Photograph of a spinner rack featuring Little Golden Books with superheroes on them
Image credit: Popverse

What’s something unique about your store that makes it stand out from other comic book shops?

Midtown Comics: I don’t wanna talk out of turn [laughs] but we always keep the customer in mind. And we never gouge them. So we never jack up prices on signed books. Anyone could tell you that when you buy a signed book from us, it’s cover price. Unless it’s a back issue, or it became, like, a Something is Killing the Children #1, we’re not gonna jack up the price on something like that. So whenever we do a stock signing and get like a thousand, two thousand pieces, we never raise that price. The most we’ll raise it is like a dollar, within a couple of weeks. But we don’t gouge the customer. We’ve very customer-friendly and customer-based.

St. Mark’s Comics: I would like to think that our vast selection, the spread of what we carry with everything that’s published, but also that we do vintage stuff, which a lot of the other guys don’t do anymore. So we’ve got vintage toys, vintage comics… probably going back to the 1930s at this point. We’ve even got toys going back to the 1950s. So we do just an incredible spread of stuff.

Montasy Comics: Leading into what we talked about with pop culture, we pretty much carry all products. Meaning, you’re looking at it from Funko, from comics, from trading card games, from sports cards, entertainment cards… where people are surprised by the breadth of product we have, and we still have vintage comics, recent comics, and all the other things. So a family goes in, and they go in different directions. “I want to do this, I want comics, I want Funko, I want trading cards.” So that to us is very different, because other comic shops typically carry comics and a little bit of other things. Whereas we’re fairly evenly distributed with our products.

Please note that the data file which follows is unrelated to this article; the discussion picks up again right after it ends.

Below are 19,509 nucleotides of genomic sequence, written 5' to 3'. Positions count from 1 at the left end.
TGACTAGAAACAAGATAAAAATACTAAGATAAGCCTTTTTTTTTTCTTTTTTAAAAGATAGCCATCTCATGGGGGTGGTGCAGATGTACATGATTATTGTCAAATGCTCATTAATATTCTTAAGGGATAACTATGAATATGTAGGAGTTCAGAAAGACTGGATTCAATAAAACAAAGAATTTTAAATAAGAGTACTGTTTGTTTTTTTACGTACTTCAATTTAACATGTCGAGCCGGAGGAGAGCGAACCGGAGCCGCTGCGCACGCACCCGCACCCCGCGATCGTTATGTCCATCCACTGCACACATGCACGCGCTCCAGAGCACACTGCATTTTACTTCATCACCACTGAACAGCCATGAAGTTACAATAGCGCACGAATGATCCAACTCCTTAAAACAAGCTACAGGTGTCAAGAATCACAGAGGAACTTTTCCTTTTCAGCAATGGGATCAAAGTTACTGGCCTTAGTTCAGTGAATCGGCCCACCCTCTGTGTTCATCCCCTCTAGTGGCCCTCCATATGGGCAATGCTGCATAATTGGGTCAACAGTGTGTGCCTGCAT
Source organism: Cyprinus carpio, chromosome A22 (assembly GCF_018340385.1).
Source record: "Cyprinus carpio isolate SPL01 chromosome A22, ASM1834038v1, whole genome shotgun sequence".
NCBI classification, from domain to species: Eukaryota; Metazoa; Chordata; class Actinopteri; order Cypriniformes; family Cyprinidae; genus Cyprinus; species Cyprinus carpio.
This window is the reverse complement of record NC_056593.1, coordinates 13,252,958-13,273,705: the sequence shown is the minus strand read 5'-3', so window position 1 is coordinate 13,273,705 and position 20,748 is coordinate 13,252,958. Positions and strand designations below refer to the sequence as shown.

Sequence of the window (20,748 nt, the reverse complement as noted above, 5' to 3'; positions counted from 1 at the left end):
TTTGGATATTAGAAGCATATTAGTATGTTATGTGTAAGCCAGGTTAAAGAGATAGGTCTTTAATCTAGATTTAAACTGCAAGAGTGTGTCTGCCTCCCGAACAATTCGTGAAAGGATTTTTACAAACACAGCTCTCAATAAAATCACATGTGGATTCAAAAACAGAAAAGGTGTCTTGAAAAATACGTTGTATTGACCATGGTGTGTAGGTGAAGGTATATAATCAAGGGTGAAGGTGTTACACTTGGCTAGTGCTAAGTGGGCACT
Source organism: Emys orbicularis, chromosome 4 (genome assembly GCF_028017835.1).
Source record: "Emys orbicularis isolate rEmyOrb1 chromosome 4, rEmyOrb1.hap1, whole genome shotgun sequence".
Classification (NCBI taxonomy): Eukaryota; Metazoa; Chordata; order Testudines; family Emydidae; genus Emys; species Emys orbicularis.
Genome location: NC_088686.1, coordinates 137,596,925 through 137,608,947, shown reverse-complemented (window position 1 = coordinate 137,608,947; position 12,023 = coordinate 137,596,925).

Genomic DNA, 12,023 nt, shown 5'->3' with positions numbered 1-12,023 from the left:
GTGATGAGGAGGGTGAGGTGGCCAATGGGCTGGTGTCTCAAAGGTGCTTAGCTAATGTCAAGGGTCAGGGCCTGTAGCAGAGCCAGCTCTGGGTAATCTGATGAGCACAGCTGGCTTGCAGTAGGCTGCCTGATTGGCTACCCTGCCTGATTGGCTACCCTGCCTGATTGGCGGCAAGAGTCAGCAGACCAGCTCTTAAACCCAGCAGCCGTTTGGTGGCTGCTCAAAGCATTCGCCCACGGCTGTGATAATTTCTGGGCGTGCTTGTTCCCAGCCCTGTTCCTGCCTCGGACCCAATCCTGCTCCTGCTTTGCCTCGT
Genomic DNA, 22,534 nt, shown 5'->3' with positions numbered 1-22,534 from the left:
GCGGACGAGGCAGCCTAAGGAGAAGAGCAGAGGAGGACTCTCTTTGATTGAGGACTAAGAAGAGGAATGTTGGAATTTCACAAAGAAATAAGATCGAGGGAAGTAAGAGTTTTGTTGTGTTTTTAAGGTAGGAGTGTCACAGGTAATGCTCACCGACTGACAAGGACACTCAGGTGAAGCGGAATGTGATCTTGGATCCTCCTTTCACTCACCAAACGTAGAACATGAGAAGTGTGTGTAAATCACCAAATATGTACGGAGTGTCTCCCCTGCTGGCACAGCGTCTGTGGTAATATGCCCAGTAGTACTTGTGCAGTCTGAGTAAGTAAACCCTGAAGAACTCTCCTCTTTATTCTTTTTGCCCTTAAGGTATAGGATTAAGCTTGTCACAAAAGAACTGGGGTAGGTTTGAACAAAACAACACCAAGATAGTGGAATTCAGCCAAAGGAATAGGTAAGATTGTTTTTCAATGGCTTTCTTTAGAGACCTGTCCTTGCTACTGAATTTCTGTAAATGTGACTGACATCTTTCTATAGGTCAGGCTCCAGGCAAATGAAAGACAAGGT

Comic book stores can be intimidating-- especially for beginners. But have no fear! Check out this Popverse article: How do I comic shop?
Did you miss this year's NYCC? Or maybe you simply want to revisit it! Check out Popverse's roundup of all of our coverage (including streaming panels) of this year's New York Comic Con.

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Greg Silber avatar
Greg Silber: GREGORY PAUL SILBER (but you can call him Greg) is a Brooklyn-based writer, editor, and critic specializing in comic books and entertainment. His work has appeared in outlets like The Daily Dot, Shelfdust, NeoText, the Eisner award-winning PanelxPanel, and The Beat, home to his “Silber Linings” humor column. A mild-mannered copywriter by day, Greg is also a comic book writer, a freelance comic book editor, and can often be found hosting trivia at Brooklyn bars. He loves horror movies, rock concerts, and thinking about the time Grant Morrison complimented his work.